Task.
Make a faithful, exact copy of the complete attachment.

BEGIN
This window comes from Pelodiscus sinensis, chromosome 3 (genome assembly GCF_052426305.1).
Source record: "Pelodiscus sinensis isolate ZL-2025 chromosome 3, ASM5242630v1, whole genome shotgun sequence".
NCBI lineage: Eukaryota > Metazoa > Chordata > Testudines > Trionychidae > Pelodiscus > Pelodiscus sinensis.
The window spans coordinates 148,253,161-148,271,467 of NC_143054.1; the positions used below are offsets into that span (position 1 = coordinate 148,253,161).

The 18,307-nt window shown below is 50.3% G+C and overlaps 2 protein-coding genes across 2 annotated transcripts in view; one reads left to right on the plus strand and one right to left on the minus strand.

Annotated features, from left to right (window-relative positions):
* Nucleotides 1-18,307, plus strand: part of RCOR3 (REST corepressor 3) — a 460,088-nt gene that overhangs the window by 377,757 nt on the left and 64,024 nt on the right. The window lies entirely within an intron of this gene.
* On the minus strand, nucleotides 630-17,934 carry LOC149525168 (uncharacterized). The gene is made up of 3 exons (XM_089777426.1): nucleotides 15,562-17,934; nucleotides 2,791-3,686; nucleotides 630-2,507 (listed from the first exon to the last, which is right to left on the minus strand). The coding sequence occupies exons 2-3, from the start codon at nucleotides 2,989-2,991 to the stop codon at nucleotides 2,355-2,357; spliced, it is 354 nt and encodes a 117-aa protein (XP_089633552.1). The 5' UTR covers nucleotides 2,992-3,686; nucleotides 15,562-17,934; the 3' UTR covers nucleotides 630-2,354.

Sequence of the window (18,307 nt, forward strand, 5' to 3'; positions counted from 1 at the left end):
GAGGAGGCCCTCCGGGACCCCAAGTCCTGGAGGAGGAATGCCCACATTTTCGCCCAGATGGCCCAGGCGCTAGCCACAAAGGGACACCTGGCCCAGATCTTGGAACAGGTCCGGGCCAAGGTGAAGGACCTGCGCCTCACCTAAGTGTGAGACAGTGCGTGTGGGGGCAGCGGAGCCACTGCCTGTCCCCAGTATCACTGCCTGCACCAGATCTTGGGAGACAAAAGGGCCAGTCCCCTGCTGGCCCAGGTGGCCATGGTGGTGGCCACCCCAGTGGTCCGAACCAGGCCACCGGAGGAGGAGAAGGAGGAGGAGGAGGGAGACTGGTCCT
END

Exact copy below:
This window comes from Pelodiscus sinensis, chromosome 3 (genome assembly GCF_052426305.1).
Source record: "Pelodiscus sinensis isolate ZL-2025 chromosome 3, ASM5242630v1, whole genome shotgun sequence".
NCBI lineage: Eukaryota > Metazoa > Chordata > Testudines > Trionychidae > Pelodiscus > Pelodiscus sinensis.
The window spans coordinates 148,253,161-148,271,467 of NC_143054.1; the positions used below are offsets into that span (position 1 = coordinate 148,253,161).

The 18,307-nt window shown below is 50.3% G+C and overlaps 2 protein-coding genes across 2 annotated transcripts in view; one reads left to right on the plus strand and one right to left on the minus strand.

Annotated features, from left to right (window-relative positions):
* Nucleotides 1-18,307, plus strand: part of RCOR3 (REST corepressor 3) — a 460,088-nt gene that overhangs the window by 377,757 nt on the left and 64,024 nt on the right. The window lies entirely within an intron of this gene.
* On the minus strand, nucleotides 630-17,934 carry LOC149525168 (uncharacterized). The gene is made up of 3 exons (XM_089777426.1): nucleotides 15,562-17,934; nucleotides 2,791-3,686; nucleotides 630-2,507 (listed from the first exon to the last, which is right to left on the minus strand). The coding sequence occupies exons 2-3, from the start codon at nucleotides 2,989-2,991 to the stop codon at nucleotides 2,355-2,357; spliced, it is 354 nt and encodes a 117-aa protein (XP_089633552.1). The 5' UTR covers nucleotides 2,992-3,686; nucleotides 15,562-17,934; the 3' UTR covers nucleotides 630-2,354.

Sequence of the window (18,307 nt, forward strand, 5' to 3'; positions counted from 1 at the left end):
GAGGAGGCCCTCCGGGACCCCAAGTCCTGGAGGAGGAATGCCCACATTTTCGCCCAGATGGCCCAGGCGCTAGCCACAAAGGGACACCTGGCCCAGATCTTGGAACAGGTCCGGGCCAAGGTGAAGGACCTGCGCCTCACCTAAGTGTGAGACAGTGCGTGTGGGGGCAGCGGAGCCACTGCCTGTCCCCAGTATCACTGCCTGCACCAGATCTTGGGAGACAAAAGGGCCAGTCCCCTGCTGGCCCAGGTGGCCATGGTGGTGGCCACCCCAGTGGTCCGAACCAGGCCACCGGAGGAGGAGAAGGAGGAGGAGGAGGGAGACTGGTCCT